The Sobering Truth…continued
Other people with addictions have said to me, “I can’t get better because I don’t have an amazing wife like you do, I don’t have anybody.” And my wife brought up a good point last night about my previous blog—the “letting love into your life part” is just as much (if not more) about loving yourself than letting someone else love you. The more I thought about it, I recognized that my journey to sobriety really began the moment I first started talking (sober) about what I was going through, after which I started to believe that I deserved to get sober, that I was worth being helped. A whole year of recovery went by (and many, many relapses) before I even met my wife, at which point, I was unexpectedly ready to let love into my life. It wasn’t something I was planning for, or even aware of at that time it was happening, but after a year of trying to get healthy for myself and no one else, I finally met my soulmate. But I did feel completely alone when I first started my recovery, even though I know now that I did have people in my life who had wanted to help me all along—I was completely blind to most of the love that came my way.
After so many years of ditching friends, putting people’s lives in danger by driving drunk, hiding the addiction, and pushing people away—how do you even get to the point where you think you deserve to be helped? For me, the defining moment came when I met with a doctor at the student health services center three days after I first stumbled into the counseling center mid-alcoholic withdrawal. After telling Dr. Ann Ryan everything I had been through (which I had no plan of doing, it just kind of poured out of me), including being raped twice, developing an extensive eating disorder, increasing use of cocaine and heroin, getting arrested, losing my driver’s license, and realizing that I’m gay—everything I was ashamed of—she looked at me with a smile and said, “Wow, you have fortitude.” That was all it took for someone to say to me, and I had the motivation to get my shit together. She didn’t say, “Wow, you really didn’t handle being raped very well,” and she didn’t say, “Wow, you really should stop telling people about all this, it’s embarrassing,” and she didn’t say, “Wow, you’ve been acting very selfishly.” These are things people have actually said to me, but Dr. Ryan didn’t tell me I was weak or fucked up or selfish or that I was wasting all of my potential, she told me I was strong. She told me she was glad I had survived long enough to get help and that I’d be okay.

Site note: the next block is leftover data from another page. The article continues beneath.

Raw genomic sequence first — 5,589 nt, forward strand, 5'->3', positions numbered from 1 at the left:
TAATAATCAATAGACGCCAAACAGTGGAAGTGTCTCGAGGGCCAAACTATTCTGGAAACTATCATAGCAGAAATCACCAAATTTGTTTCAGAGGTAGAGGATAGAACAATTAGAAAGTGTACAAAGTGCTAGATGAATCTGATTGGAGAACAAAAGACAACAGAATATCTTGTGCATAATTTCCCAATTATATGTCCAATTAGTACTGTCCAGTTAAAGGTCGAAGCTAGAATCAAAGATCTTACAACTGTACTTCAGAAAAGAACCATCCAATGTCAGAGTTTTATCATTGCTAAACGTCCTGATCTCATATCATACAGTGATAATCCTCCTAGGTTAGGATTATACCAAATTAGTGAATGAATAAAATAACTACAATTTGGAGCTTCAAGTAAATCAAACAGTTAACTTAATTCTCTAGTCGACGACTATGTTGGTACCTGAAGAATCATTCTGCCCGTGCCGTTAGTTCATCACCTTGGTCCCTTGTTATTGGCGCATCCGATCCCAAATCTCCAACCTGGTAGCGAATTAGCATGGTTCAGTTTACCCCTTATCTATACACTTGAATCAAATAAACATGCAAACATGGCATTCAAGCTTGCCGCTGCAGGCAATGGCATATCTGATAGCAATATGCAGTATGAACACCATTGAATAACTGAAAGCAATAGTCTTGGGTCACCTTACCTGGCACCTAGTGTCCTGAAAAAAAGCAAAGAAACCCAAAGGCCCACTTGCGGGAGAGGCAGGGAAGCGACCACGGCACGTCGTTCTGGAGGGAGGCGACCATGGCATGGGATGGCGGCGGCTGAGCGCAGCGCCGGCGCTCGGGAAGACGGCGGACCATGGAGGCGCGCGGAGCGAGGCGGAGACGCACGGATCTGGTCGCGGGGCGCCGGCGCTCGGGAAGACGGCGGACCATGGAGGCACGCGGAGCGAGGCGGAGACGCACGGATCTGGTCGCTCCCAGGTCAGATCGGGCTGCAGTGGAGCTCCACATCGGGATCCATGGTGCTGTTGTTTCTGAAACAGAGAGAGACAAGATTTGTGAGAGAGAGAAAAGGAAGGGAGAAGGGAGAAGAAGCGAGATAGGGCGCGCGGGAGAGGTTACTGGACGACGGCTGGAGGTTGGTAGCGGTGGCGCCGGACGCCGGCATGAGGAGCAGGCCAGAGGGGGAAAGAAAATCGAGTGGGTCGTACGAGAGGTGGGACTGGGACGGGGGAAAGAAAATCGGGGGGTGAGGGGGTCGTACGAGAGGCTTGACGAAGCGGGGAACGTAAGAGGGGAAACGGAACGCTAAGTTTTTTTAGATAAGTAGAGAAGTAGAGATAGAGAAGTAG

After my physical examination, Dr. Ryan called upstairs to set up a meeting with a substance abuse counselor. She didn’t want me to leave the building until I at least met this person, and within the first five minutes of talking with Becky Allen, I felt hope. Here was someone who had been through a lot of what I had been through and made it out okay on the other side. I still didn’t know what the hell I was supposed to do to get better, but I at least knew that it was possible. Within the next two weeks, I had a doctor, a substance abuse counselor, a trauma therapist, a psychiatrist, a stress counselor, and AA meetings—my little army of people who knew exactly what was happening with me and who were committed to helping me get healthy. I had appointments and meetings 4-5 times a week, and it was completely exhausting and painful and frustrating at times, but I would not have survived that first year of recovery without those people. This is exactly how the healthcare system should work, and I got very, very lucky to get in touch with all the right people. I have found myself in front of so many healthcare professionals who didn’t listen to me, who thought I was exaggerating my problem, who thought I was just looking for drugs, who thought I was just going through a phase, or who thought I looked completely healthy, and with every visit like that, I left a little piece of my hope and self-respect behind me in the waiting room. I was also very, very lucky to have had health insurance that would cover all of this and that my specialists were flexible with my payment plan when the insurance wouldn’t cover something. Everybody should have access to this kind of care.
So I guess the first step for me was really being completely honest about what was going on—nobody can help you if nobody knows what you’re going through. And again, I stand by the fact that you can’t overcome an addiction alone, but I know that there are people out there to help anyone who needs it. And everybody deserves that chance.